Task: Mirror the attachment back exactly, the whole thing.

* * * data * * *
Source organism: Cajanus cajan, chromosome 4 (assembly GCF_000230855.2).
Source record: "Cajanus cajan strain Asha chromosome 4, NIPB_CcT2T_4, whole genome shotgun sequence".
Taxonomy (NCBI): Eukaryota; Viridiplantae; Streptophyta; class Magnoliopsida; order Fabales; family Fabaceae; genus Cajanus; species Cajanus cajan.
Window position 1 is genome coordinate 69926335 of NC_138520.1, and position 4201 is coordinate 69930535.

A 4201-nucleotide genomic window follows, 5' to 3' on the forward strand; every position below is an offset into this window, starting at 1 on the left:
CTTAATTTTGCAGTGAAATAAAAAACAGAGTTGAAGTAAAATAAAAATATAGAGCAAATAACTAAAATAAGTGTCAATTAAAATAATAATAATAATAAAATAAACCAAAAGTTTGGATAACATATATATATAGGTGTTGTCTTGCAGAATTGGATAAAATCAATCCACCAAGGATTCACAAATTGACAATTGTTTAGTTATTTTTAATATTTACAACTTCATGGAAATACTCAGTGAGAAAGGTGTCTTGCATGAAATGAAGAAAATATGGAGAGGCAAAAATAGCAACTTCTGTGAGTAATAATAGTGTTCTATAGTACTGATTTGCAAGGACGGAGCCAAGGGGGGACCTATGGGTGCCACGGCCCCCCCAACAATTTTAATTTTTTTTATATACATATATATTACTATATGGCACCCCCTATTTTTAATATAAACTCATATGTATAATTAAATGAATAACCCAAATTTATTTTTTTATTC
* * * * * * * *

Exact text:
Source organism: Cajanus cajan, chromosome 4 (assembly GCF_000230855.2).
Source record: "Cajanus cajan strain Asha chromosome 4, NIPB_CcT2T_4, whole genome shotgun sequence".
Taxonomy (NCBI): Eukaryota; Viridiplantae; Streptophyta; class Magnoliopsida; order Fabales; family Fabaceae; genus Cajanus; species Cajanus cajan.
Window position 1 is genome coordinate 69926335 of NC_138520.1, and position 4201 is coordinate 69930535.

A 4201-nucleotide genomic window follows, 5' to 3' on the forward strand; every position below is an offset into this window, starting at 1 on the left:
CTTAATTTTGCAGTGAAATAAAAAACAGAGTTGAAGTAAAATAAAAATATAGAGCAAATAACTAAAATAAGTGTCAATTAAAATAATAATAATAATAAAATAAACCAAAAGTTTGGATAACATATATATATAGGTGTTGTCTTGCAGAATTGGATAAAATCAATCCACCAAGGATTCACAAATTGACAATTGTTTAGTTATTTTTAATATTTACAACTTCATGGAAATACTCAGTGAGAAAGGTGTCTTGCATGAAATGAAGAAAATATGGAGAGGCAAAAATAGCAACTTCTGTGAGTAATAATAGTGTTCTATAGTACTGATTTGCAAGGACGGAGCCAAGGGGGGACCTATGGGTGCCACGGCCCCCCCAACAATTTTAATTTTTTTTATATACATATATATTACTATATGGCACCCCCTATTTTTAATATAAACTCATATGTATAATTAAATGAATAACCCAAATTTATTTTTTTATTC